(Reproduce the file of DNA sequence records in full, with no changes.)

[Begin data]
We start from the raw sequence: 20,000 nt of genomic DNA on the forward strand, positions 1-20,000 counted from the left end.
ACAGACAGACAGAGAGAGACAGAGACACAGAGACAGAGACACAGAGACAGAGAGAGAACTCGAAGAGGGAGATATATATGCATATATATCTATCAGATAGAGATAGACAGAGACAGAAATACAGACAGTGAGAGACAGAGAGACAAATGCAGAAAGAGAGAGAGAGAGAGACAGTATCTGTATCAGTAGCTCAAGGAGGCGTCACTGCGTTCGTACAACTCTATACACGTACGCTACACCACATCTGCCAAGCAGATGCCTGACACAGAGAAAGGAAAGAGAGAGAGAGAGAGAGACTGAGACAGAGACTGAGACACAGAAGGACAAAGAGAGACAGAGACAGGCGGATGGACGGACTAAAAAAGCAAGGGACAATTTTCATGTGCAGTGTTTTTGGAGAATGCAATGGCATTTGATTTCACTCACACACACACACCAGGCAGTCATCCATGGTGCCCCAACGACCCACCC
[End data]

We start from the raw sequence: 20,000 nt of genomic DNA on the forward strand, positions 1-20,000 counted from the left end.
ACAGACAGACAGAGAGAGACAGAGACACAGAGACAGAGACACAGAGACAGAGAGAGAACTCGAAGAGGGAGATATATATGCATATATATCTATCAGATAGAGATAGACAGAGACAGAAATACAGACAGTGAGAGACAGAGAGACAAATGCAGAAAGAGAGAGAGAGAGAGACAGTATCTGTATCAGTAGCTCAAGGAGGCGTCACTGCGTTCGTACAACTCTATACACGTACGCTACACCACATCTGCCAAGCAGATGCCTGACACAGAGAAAGGAAAGAGAGAGAGAGAGAGAGACTGAGACAGAGACTGAGACACAGAAGGACAAAGAGAGACAGAGACAGGCGGATGGACGGACTAAAAAAGCAAGGGACAATTTTCATGTGCAGTGTTTTTGGAGAATGCAATGGCATTTGATTTCACTCACACACACACACCAGGCAGTCATCCATGGTGCCCCAACGACCCACCC